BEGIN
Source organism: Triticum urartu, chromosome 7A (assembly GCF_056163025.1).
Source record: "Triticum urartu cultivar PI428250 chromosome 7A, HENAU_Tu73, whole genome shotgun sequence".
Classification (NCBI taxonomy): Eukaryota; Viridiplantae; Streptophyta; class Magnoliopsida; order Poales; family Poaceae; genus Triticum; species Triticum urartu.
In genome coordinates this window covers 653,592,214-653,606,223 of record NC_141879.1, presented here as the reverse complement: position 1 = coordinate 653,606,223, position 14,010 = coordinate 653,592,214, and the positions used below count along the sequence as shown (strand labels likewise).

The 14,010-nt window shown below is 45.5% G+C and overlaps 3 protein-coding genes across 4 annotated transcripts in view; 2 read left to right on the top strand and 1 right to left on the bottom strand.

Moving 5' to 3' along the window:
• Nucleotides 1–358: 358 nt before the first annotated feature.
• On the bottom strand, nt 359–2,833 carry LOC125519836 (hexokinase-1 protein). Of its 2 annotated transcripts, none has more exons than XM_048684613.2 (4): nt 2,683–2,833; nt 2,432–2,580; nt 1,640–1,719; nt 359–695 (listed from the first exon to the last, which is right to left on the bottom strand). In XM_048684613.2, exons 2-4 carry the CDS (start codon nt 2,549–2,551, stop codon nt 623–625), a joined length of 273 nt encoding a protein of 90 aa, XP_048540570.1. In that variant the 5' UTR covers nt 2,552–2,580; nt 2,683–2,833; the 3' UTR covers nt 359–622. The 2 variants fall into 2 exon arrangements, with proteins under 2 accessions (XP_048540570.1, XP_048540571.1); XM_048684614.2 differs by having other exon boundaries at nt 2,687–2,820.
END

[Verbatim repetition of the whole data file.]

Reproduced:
Source organism: Triticum urartu, chromosome 7A (assembly GCF_056163025.1).
Source record: "Triticum urartu cultivar PI428250 chromosome 7A, HENAU_Tu73, whole genome shotgun sequence".
Classification (NCBI taxonomy): Eukaryota; Viridiplantae; Streptophyta; class Magnoliopsida; order Poales; family Poaceae; genus Triticum; species Triticum urartu.
In genome coordinates this window covers 653,592,214-653,606,223 of record NC_141879.1, presented here as the reverse complement: position 1 = coordinate 653,606,223, position 14,010 = coordinate 653,592,214, and the positions used below count along the sequence as shown (strand labels likewise).

The 14,010-nt window shown below is 45.5% G+C and overlaps 3 protein-coding genes across 4 annotated transcripts in view; 2 read left to right on the top strand and 1 right to left on the bottom strand.

Moving 5' to 3' along the window:
• Nucleotides 1–358: 358 nt before the first annotated feature.
• On the bottom strand, nt 359–2,833 carry LOC125519836 (hexokinase-1 protein). Of its 2 annotated transcripts, none has more exons than XM_048684613.2 (4): nt 2,683–2,833; nt 2,432–2,580; nt 1,640–1,719; nt 359–695 (listed from the first exon to the last, which is right to left on the bottom strand). In XM_048684613.2, exons 2-4 carry the CDS (start codon nt 2,549–2,551, stop codon nt 623–625), a joined length of 273 nt encoding a protein of 90 aa, XP_048540570.1. In that variant the 5' UTR covers nt 2,552–2,580; nt 2,683–2,833; the 3' UTR covers nt 359–622. The 2 variants fall into 2 exon arrangements, with proteins under 2 accessions (XP_048540570.1, XP_048540571.1); XM_048684614.2 differs by having other exon boundaries at nt 2,687–2,820.